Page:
In recent years, correlations have been demonstrated between various forms of neglect in adolescence and later mental disorders. Long-term studies indicate a connection between insecure attachment in childhood and personality disorders in adolescents and adults. 

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This is stated in an article on the Norwegian Medical Association's website. 

The article in the Norwegian Medical Association tells in more detail about what the connection is:

The attachment system can be described as people's innate tendency to forge lasting emotional bonds with their closest caregivers. According to the creator of attachment theory, John Bowlby, we are born with a need to connect with someone bigger and / or stronger, in order to receive protection and care.


Early attachment leads to expectations about what is possible in interaction with others

It is emphasized that early attachment is important for what inner perceptions the person gets in relation to how my relationship is with other people, and that this is important for the extent to which one is able to have good relationships with other people or not.

According to attachment theory, the first year's experiences from interaction with those closest to them form both the basis for the development of internal work models and attachment strategies or attachment patterns. Internal working models are about expectations with regard to oneself, others and what is possible in interaction.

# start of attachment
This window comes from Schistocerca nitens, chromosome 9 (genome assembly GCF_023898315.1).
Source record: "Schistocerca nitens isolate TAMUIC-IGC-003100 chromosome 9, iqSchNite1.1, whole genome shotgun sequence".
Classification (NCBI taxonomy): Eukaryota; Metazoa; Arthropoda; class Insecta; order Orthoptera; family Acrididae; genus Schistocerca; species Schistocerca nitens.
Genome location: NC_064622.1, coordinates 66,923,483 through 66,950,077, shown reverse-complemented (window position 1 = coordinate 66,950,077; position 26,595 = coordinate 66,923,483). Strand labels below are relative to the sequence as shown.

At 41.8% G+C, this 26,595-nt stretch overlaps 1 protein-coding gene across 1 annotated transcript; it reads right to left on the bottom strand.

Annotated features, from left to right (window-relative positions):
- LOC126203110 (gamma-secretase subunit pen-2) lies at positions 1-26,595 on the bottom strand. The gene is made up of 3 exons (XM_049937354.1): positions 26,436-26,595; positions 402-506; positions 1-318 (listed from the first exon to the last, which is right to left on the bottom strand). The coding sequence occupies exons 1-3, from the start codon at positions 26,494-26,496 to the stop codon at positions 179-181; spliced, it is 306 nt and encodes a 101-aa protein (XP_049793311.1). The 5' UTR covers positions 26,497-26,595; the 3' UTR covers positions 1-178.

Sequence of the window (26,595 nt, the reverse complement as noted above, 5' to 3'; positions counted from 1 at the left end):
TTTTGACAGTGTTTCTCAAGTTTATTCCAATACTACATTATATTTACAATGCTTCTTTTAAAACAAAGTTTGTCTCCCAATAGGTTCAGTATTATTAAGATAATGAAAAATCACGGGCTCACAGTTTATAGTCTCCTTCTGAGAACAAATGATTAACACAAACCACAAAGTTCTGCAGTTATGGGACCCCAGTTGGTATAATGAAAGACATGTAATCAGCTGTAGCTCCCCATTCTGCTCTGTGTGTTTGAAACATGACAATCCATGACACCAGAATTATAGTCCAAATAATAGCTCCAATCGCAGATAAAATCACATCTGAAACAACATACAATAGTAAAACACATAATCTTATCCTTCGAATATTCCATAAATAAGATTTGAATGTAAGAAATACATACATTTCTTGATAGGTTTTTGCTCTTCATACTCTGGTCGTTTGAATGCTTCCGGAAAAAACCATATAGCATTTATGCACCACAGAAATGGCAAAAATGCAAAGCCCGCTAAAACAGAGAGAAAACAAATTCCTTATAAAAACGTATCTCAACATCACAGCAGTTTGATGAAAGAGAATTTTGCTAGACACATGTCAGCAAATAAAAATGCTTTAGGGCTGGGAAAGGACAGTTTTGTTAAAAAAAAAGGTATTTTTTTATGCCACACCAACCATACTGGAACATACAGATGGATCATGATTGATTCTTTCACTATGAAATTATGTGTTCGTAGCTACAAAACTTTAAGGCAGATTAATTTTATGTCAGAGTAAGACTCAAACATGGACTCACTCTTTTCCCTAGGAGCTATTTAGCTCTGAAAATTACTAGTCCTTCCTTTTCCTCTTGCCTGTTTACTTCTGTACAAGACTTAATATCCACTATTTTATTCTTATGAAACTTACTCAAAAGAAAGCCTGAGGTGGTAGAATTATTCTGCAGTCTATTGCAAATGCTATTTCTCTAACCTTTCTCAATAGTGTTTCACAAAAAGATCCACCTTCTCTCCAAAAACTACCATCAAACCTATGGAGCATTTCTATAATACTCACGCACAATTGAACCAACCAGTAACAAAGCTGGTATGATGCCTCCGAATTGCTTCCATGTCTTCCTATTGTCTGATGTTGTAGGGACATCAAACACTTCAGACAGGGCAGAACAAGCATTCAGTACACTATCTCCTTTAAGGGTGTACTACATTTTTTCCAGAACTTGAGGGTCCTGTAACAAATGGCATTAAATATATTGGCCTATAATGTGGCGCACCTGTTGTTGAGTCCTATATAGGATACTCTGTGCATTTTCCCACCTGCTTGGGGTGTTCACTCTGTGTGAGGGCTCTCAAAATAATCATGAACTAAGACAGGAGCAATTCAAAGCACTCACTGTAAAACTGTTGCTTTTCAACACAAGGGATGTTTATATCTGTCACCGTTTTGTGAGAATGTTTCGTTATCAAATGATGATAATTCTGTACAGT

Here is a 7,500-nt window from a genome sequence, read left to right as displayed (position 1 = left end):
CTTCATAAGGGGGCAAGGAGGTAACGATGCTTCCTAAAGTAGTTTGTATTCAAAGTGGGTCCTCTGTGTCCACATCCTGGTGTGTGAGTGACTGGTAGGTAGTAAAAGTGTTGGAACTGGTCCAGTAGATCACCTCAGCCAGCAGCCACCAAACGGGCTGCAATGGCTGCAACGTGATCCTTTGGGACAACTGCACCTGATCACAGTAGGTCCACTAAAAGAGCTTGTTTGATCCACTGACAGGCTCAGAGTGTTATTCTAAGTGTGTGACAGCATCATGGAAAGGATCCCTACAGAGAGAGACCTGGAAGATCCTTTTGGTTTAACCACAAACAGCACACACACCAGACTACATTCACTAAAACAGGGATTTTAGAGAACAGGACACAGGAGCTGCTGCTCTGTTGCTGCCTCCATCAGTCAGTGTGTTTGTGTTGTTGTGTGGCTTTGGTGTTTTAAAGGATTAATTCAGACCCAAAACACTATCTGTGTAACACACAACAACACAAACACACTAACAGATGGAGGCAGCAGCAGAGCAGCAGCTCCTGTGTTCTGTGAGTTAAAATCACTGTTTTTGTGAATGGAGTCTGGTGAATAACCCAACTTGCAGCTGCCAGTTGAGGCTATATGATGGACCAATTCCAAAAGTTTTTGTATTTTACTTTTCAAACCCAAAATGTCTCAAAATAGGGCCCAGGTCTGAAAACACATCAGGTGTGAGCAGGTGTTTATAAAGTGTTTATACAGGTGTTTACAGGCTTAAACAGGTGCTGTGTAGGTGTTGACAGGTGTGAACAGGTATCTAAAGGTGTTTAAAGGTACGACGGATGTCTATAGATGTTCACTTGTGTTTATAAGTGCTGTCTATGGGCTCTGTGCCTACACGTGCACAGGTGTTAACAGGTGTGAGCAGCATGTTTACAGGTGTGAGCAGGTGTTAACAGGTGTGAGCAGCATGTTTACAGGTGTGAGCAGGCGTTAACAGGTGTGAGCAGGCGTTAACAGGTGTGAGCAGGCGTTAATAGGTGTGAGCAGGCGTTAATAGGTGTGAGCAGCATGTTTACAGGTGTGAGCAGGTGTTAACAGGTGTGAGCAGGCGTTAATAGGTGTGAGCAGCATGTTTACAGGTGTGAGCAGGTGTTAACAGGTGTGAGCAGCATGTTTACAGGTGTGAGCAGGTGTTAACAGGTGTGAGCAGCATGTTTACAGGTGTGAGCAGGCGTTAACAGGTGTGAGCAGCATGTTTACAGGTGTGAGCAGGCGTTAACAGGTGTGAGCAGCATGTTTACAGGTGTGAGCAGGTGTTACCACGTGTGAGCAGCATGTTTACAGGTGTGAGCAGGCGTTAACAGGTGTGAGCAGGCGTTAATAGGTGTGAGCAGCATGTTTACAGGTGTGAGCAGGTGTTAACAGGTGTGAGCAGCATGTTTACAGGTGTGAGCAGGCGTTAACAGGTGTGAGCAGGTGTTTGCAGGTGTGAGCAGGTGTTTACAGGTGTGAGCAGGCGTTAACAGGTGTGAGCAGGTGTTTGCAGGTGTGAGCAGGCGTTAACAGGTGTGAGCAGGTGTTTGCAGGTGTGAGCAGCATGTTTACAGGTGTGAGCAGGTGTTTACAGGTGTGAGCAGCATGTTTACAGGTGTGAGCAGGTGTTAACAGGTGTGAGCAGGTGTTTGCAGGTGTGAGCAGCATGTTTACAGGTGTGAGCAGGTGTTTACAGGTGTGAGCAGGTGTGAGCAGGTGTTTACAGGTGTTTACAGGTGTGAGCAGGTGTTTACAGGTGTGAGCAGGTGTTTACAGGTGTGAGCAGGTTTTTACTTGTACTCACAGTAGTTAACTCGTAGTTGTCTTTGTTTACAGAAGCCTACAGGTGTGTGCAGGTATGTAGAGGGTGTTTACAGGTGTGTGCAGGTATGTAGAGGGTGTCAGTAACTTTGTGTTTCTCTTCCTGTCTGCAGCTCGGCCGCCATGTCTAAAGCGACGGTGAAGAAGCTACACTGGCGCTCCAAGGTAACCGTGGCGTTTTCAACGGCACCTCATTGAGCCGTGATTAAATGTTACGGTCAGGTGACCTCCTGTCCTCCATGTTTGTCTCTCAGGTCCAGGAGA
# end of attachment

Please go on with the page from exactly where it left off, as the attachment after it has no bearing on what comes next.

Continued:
Attachment patterns

Various forms of attachment patterns have been uncovered, ie certain ways in which children relate to their caregiver (s), and which later become a way in which they also relate to other people.

Attachment patterns are about strategies for achieving the greatest possible security within the framework of the interaction. Four different patterns of attachment behavior are described: security, anxious avoidance, anxious ambivalence and disorganized attachment.

Most children (approx. 65%) develop a secure attachment to their caregivers, but at the same time a large proportion of children do not receive a secure attachment (approx. 35%).  


Secure attachment

Secure attachment seems to develop based on a sensitive, predictable and loving care for the child's need for protection and comfort from those closest to him.

People with a secure attachment show openness in relation to the meaning of emotions, and they are able to regulate and adapt their own emotions to the situation and to their own and others' needs. People with secure attachments also show greater sociability, better ability to cooperate, to tolerate stress and to recover after greater stress, compared to people with insecure forms of attachment.


Anxious avoidant attachment